Saturday, March 12, 2011

The Weekend Read: a homophonic translation

Ordsins List (Hrynhenda)

Our sins lust far beyond Glowthra
(brought first, huge dreams, vistas).
Sina, mindful of badly needed funds,
We ran from the slithering titan and
Huge swords halved Shill,
Half-eyed speaker of Semen-Talkers
Meaning a fluidity in our systems,
Malleable and, in love with itself.

Herrann, her red hems of doubt
Huge with organs, priorities
Mild with hoar hound
Many-hugging arms, tempting.
An uncle killed his cow,
Herrans (many of them parking).
A man eats Pecking Maltahs stinking
With Drottins—a potent gin.

Had we enough to eat, with
Or without our foreskin hats?
Tradition came on a boat
Walked, our feet frozen as sky,
Altogether for tiny herring lined
Lifts with oil enough,
Uplifting you, true to your skin.

I know little of my grandmother's cousin Larus Salomonsson other than he gave my grandmother, whose name I carry, a collection of his poems on her last visit to Reyjavik. The poems I seem to recall mention of, and the book, probably one of the few, if only she owned. But I can't say she ever read them aloud, or entertained any ideas of poetry, though my mother, her daughter certainly did. Perhaps my grandmother had a fraught relationship to the arts? Her father apparently left the farm near Lundar one day, late in life, to go to the city and live an artistic life. He had written poetry all of his life--those long, Manitoba winter nights on the farm--all the while burning for a life in the arts. I am not sure how much community he had on the farm, nor in fact how many years he spent there after arriving from Iceland and before leaving his wife for the artistic life. He apparently found a good one: had a girlfriend, went to the theatre, lived in an apartment in downtown Winnipeg, and wrote poetry. There was folders and folders of the stuff--but it was all lost in a fire when an aunt's apartment in Vancouver burned down in the 70s.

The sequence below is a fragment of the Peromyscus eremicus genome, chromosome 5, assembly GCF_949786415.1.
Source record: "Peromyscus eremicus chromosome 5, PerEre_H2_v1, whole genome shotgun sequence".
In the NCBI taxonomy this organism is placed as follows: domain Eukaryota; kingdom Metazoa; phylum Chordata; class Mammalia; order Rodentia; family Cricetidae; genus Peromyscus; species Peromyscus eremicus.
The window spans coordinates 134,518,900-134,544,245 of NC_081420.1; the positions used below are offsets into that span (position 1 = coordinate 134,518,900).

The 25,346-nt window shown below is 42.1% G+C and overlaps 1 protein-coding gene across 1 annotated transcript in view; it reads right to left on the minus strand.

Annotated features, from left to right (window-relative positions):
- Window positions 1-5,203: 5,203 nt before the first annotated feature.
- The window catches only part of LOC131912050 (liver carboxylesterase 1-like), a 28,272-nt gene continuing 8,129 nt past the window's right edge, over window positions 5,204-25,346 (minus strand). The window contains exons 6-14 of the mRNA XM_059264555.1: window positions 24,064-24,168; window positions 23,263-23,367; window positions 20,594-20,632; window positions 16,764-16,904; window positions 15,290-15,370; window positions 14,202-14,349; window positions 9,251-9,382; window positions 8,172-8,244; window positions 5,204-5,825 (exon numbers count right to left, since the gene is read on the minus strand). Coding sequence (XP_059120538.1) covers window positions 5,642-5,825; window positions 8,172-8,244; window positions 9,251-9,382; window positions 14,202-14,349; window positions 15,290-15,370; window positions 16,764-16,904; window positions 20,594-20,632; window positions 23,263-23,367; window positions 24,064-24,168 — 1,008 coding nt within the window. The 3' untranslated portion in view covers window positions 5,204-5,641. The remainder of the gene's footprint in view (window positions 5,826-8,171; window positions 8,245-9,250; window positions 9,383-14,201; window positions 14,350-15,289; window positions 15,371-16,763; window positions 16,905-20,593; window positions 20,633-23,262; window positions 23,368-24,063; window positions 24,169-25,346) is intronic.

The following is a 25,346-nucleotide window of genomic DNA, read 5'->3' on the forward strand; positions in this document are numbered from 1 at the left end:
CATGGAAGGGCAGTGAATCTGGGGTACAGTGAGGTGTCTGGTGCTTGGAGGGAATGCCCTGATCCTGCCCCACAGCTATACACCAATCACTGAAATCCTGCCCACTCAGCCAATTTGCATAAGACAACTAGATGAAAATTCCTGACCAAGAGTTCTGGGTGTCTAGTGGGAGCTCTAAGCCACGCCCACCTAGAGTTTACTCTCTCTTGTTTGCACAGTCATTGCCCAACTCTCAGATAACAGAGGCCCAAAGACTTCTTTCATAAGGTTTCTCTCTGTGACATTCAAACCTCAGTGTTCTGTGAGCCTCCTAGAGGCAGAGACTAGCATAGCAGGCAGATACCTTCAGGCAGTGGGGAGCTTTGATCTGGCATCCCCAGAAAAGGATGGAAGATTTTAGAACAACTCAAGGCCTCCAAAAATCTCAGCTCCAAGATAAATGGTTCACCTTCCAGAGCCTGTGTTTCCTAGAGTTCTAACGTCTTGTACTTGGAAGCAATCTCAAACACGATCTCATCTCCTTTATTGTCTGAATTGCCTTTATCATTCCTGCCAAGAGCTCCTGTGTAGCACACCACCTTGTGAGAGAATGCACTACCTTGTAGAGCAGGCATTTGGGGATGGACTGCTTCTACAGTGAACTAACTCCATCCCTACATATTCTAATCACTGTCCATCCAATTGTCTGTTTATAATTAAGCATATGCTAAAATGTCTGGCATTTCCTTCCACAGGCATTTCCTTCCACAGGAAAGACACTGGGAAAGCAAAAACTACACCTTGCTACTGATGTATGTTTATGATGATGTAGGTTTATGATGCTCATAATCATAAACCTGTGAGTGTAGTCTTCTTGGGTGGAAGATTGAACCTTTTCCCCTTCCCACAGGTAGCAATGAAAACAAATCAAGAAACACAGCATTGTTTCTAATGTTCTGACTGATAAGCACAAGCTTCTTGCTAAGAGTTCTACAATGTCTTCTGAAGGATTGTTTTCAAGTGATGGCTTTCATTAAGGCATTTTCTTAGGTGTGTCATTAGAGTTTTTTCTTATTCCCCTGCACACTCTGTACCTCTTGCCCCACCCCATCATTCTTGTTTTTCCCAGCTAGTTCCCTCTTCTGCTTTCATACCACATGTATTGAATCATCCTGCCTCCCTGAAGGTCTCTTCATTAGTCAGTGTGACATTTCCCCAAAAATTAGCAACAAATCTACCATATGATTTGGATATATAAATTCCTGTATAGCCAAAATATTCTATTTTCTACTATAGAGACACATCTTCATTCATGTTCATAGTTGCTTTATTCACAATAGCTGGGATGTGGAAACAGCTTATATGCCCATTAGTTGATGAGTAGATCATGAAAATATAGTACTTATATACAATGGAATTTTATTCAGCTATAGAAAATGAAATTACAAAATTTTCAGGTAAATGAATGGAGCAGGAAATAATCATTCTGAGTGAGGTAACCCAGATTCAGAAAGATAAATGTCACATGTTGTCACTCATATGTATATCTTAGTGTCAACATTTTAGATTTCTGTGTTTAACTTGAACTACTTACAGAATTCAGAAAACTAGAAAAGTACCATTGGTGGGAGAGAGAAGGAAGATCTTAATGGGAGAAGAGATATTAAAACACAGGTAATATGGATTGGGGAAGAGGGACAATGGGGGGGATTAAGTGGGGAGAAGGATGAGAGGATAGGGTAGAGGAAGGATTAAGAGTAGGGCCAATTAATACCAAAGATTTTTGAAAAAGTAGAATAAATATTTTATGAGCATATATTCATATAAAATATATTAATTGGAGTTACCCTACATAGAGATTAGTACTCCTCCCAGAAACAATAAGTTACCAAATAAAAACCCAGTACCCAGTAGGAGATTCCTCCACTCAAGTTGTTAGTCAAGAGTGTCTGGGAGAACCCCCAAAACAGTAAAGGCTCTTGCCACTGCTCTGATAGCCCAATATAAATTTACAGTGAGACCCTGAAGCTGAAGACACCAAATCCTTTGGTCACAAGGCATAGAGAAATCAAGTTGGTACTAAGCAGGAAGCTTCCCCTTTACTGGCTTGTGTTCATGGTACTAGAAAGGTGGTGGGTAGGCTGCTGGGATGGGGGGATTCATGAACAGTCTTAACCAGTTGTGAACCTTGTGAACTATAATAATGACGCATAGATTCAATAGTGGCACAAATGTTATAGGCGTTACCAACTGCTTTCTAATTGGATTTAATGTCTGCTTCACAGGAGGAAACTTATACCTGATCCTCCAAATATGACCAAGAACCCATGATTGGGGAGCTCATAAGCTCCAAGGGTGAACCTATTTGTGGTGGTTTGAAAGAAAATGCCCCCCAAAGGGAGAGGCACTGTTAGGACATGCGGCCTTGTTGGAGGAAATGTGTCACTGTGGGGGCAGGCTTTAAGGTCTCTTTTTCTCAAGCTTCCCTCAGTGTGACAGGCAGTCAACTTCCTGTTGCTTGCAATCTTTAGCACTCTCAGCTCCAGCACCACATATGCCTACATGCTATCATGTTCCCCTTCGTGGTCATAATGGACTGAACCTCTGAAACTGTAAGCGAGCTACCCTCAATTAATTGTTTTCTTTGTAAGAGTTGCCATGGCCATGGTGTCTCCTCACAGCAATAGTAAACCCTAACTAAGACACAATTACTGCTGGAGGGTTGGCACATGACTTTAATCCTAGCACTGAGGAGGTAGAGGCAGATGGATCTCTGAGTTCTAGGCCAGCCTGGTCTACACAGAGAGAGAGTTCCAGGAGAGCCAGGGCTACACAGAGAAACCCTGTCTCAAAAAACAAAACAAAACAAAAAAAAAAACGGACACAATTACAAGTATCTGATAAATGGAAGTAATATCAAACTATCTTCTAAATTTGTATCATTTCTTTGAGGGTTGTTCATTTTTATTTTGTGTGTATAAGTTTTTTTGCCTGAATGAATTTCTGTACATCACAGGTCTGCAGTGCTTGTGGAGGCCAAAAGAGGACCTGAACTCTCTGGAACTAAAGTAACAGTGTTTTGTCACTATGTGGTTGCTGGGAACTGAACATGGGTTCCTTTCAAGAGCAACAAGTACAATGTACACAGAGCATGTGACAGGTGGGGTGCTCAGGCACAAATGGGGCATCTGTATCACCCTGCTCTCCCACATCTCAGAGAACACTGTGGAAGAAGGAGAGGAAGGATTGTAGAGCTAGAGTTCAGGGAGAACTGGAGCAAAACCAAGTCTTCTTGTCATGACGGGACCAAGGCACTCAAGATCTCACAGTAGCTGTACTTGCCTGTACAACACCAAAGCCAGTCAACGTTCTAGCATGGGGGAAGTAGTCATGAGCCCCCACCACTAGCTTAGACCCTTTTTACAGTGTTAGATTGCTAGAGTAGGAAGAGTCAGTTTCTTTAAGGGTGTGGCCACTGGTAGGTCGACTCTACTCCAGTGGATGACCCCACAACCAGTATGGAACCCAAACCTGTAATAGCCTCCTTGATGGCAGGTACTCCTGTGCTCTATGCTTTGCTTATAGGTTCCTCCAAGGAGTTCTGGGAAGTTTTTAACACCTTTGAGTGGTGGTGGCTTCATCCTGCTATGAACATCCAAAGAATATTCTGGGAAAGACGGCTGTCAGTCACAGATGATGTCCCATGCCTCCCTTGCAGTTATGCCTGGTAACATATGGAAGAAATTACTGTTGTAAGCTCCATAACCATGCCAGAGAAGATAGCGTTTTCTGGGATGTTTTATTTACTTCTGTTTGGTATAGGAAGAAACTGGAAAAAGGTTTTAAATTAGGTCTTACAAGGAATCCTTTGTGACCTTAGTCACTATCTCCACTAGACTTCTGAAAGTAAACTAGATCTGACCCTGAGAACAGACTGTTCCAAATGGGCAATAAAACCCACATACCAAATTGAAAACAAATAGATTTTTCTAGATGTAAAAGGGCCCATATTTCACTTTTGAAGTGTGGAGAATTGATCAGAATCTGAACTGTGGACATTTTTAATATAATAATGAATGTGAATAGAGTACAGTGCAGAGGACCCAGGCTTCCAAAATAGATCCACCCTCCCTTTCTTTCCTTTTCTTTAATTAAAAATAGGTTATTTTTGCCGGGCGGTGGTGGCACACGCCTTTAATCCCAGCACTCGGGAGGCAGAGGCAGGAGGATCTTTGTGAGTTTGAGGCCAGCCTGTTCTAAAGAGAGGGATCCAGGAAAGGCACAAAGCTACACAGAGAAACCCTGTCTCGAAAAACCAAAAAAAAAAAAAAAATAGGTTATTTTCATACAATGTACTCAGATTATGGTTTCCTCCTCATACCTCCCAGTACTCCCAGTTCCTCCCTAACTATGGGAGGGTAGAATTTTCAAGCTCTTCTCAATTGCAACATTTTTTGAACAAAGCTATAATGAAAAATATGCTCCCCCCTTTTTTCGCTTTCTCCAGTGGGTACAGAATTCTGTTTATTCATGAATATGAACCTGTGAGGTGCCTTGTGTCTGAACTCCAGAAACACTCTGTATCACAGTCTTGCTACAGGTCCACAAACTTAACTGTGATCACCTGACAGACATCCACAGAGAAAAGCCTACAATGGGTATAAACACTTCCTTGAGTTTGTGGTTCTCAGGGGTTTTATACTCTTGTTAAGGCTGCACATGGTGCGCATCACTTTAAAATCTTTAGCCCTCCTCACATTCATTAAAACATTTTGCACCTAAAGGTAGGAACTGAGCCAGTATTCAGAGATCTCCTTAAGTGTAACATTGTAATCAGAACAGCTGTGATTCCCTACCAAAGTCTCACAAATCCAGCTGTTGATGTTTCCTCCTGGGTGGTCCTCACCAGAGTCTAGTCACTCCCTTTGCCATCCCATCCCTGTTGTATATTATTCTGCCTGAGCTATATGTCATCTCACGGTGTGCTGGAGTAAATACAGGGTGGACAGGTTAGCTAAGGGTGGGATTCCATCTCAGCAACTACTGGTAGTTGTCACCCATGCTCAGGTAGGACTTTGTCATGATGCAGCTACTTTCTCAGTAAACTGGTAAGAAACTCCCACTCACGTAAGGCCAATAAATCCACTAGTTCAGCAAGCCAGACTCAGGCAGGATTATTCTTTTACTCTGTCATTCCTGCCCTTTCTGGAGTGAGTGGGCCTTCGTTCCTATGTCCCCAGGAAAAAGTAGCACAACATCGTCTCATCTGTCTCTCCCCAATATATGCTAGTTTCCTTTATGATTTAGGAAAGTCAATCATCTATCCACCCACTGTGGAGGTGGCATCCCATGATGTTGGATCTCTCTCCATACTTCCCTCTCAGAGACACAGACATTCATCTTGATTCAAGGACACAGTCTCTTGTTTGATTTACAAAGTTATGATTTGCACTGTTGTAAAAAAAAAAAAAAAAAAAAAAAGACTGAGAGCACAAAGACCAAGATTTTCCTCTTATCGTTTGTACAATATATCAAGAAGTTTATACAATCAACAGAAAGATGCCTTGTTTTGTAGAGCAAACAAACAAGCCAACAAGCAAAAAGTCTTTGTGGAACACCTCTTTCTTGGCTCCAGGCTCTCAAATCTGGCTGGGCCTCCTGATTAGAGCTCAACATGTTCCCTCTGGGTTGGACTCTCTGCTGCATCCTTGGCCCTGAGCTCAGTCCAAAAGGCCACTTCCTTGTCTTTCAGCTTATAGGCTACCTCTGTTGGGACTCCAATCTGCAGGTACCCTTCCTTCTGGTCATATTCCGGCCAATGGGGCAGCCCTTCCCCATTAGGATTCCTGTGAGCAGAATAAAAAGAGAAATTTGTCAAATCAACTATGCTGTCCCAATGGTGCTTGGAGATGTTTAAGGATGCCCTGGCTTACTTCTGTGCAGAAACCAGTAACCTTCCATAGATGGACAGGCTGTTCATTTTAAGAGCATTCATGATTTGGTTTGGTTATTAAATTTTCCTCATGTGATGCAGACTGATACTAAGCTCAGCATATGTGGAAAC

I haven’t had any luck tracing the career of Larus Salomonsson, nor have I found any other information regarding his relationship with my grandmother, if there was one beyond pleasantries. Perhaps he simply met her on one of her trips home to Iceland over the years and offered her his book.

Because I neither speak, nor read Icelandic, the prospect of translating a poem is a dubious undertaking from the outset. I won't bother with my literal attempts as there is little to be gleaned from them...nor is this poem anything but an exercise. I offer it up as one of the failed poems. No one talks about these, but we have them, all of us, piling up in file folders and if we're smart, reminding us that to move forward we best keep on our toes and realize not every tactic fits in our tool belt. Translation, sadly, isn't my game.

-Sina Queyras, Montreal

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